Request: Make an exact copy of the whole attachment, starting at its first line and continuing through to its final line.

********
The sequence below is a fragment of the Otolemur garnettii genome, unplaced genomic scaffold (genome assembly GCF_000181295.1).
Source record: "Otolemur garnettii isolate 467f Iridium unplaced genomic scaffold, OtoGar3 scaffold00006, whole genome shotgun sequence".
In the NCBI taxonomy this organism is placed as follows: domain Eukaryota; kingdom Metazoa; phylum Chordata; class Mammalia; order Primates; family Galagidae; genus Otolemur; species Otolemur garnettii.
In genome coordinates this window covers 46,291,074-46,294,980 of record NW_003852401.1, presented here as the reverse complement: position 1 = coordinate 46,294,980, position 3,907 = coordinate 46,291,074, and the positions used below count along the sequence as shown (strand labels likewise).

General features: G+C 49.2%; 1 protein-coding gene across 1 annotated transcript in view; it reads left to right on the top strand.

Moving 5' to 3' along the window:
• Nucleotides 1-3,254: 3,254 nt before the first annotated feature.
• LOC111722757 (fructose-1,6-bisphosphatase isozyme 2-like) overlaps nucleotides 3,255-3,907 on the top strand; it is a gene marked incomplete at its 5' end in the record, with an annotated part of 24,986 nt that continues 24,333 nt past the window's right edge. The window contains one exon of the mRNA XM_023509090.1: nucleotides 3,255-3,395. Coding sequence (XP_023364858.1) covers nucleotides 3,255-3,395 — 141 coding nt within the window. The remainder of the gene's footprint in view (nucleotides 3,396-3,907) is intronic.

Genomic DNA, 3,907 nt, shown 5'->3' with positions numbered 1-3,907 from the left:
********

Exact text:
The sequence below is a fragment of the Otolemur garnettii genome, unplaced genomic scaffold (genome assembly GCF_000181295.1).
Source record: "Otolemur garnettii isolate 467f Iridium unplaced genomic scaffold, OtoGar3 scaffold00006, whole genome shotgun sequence".
In the NCBI taxonomy this organism is placed as follows: domain Eukaryota; kingdom Metazoa; phylum Chordata; class Mammalia; order Primates; family Galagidae; genus Otolemur; species Otolemur garnettii.
In genome coordinates this window covers 46,291,074-46,294,980 of record NW_003852401.1, presented here as the reverse complement: position 1 = coordinate 46,294,980, position 3,907 = coordinate 46,291,074, and the positions used below count along the sequence as shown (strand labels likewise).

General features: G+C 49.2%; 1 protein-coding gene across 1 annotated transcript in view; it reads left to right on the top strand.

Moving 5' to 3' along the window:
• Nucleotides 1-3,254: 3,254 nt before the first annotated feature.
• LOC111722757 (fructose-1,6-bisphosphatase isozyme 2-like) overlaps nucleotides 3,255-3,907 on the top strand; it is a gene marked incomplete at its 5' end in the record, with an annotated part of 24,986 nt that continues 24,333 nt past the window's right edge. The window contains one exon of the mRNA XM_023509090.1: nucleotides 3,255-3,395. Coding sequence (XP_023364858.1) covers nucleotides 3,255-3,395 — 141 coding nt within the window. The remainder of the gene's footprint in view (nucleotides 3,396-3,907) is intronic.

Genomic DNA, 3,907 nt, shown 5'->3' with positions numbered 1-3,907 from the left: